Mysterious dust layer has Ravena residents worried about air quality

RAVENA – Over the last few weeks, residents in the village of Ravena have found dust like residue on their cars, homes and property. Residents are concerned because they don’t know what it is. However, many neighbors are pointing the fingers at the Lafarge cement plant.

People say they are concerned because they don’t want to breathe in the substance.

One man says he had to take his car to the car wash because it got so dirty.

Ravena Mayor Bill Misuraca he said he has been in contact with Lafarge. He says Lafarge has procedures in place to figure out what is going on.

Misuraca also says he has been in contact with the Department of Environmental Conservation. They are going to test the substance.

Misuraca says they are awaiting test results. He says once they get the results, then they will be able to determine the cause.

Lafarge sent NewsChannel 13 this statement:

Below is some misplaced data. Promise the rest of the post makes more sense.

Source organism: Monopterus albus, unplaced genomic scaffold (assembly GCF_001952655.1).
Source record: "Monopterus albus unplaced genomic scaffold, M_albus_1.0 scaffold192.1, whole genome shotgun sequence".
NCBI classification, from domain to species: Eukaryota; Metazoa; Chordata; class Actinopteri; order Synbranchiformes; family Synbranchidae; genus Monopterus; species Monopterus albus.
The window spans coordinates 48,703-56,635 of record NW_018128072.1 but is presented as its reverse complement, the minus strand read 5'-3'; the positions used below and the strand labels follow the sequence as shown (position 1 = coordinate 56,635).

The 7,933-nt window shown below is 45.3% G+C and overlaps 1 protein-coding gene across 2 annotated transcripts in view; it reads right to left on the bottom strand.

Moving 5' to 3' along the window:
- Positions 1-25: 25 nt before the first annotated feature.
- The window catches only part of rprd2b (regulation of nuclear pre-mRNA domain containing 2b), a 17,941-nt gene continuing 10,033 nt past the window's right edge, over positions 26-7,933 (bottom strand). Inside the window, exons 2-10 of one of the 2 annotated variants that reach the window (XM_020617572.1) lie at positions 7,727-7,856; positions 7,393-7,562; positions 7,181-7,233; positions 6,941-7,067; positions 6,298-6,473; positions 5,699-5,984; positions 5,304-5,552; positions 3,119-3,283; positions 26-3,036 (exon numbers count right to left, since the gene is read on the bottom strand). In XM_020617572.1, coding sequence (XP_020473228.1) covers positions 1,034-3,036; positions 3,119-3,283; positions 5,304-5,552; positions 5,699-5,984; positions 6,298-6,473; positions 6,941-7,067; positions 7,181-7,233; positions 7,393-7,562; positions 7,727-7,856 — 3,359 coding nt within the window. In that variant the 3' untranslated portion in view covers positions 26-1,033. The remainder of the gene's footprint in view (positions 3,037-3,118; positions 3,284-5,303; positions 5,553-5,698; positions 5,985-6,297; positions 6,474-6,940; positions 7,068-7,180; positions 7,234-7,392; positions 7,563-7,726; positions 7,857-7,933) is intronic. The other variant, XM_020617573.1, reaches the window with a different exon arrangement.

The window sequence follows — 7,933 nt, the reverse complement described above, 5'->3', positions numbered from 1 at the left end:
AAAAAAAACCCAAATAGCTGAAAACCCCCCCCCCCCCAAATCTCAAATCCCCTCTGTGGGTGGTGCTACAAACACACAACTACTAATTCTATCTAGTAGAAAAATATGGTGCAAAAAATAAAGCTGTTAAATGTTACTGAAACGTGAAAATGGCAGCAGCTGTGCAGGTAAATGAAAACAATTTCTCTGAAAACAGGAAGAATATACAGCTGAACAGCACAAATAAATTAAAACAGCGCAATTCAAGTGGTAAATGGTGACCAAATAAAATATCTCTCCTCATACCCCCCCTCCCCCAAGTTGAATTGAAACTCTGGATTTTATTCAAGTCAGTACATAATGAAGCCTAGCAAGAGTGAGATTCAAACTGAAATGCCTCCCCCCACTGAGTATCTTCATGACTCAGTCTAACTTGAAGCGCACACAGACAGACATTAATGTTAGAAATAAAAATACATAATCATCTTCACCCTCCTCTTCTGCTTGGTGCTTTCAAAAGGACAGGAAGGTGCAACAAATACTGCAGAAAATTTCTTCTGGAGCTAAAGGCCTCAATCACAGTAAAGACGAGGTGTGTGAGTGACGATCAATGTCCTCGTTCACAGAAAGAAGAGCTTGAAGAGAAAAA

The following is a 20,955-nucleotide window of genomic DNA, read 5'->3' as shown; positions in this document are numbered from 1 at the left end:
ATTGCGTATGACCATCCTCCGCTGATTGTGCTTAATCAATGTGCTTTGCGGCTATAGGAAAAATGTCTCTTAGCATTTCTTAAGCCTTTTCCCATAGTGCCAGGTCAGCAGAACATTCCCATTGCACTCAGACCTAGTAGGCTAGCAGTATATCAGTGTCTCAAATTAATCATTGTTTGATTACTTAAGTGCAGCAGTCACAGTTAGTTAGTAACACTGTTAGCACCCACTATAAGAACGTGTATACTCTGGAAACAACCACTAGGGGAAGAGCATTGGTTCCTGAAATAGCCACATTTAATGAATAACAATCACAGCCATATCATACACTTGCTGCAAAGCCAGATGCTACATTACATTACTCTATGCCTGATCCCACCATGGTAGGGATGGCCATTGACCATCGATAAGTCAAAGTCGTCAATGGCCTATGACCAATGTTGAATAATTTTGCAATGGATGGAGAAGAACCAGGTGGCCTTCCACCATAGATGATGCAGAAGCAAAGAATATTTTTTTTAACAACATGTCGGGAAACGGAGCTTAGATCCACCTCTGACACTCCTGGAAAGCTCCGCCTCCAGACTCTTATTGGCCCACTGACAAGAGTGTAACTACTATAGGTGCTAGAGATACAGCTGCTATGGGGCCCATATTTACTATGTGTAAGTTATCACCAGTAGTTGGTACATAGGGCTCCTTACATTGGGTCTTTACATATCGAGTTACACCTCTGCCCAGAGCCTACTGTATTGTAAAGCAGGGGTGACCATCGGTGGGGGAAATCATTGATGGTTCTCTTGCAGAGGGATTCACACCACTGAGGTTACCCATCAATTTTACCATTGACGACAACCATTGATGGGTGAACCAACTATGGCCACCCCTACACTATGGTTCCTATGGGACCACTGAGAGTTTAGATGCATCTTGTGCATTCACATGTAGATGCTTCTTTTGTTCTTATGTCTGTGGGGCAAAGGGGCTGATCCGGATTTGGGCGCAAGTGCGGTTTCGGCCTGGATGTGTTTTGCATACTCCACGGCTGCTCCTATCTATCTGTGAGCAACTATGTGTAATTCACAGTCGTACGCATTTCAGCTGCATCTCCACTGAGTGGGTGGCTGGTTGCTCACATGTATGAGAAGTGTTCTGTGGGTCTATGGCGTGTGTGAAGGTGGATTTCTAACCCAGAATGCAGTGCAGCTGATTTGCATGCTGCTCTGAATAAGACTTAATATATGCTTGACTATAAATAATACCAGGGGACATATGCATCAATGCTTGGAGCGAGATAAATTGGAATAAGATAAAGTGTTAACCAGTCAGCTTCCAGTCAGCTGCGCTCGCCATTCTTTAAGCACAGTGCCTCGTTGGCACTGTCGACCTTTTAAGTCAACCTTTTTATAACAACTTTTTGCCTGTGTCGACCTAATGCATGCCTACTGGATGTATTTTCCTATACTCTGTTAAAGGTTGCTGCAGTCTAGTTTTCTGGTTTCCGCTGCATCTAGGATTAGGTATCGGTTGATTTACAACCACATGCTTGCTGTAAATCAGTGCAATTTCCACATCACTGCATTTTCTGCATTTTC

"We are aware of the complaints regarding fugitive dust on private property in the Ravena area, and we have been in ongoing discussions with the state Department of Environmental Conservation (DEC) about this matter.

As a long-standing and engaged member of the local community and the largest employer in Southern Albany County, we are deeply committed to being a good neighbor and protecting the environment while providing good-paying jobs.

We take all concerns and complaints about the plant very seriously, and we aim to operate in a manner that causes zero harm to employees, workers, contractors, customers, and visitors. We have been in communication with impacted residents and recently launched a new initiative to better engage with members of the public so we can build on the already strong foundation established over our close to six decades of operations.

Anyone who wishes to contact the plant in connection with a problem, question, or complaint – including occurrences of materials on vehicles or other property – can email us directly at so we can start a formal process of collecting data, if a resident agrees, to help determine the materials’ type and source.

We will continue to work with the appropriate authorities on this and any future matters, and also with impacted individuals to maintain an open dialogue and ensure solutions are reached."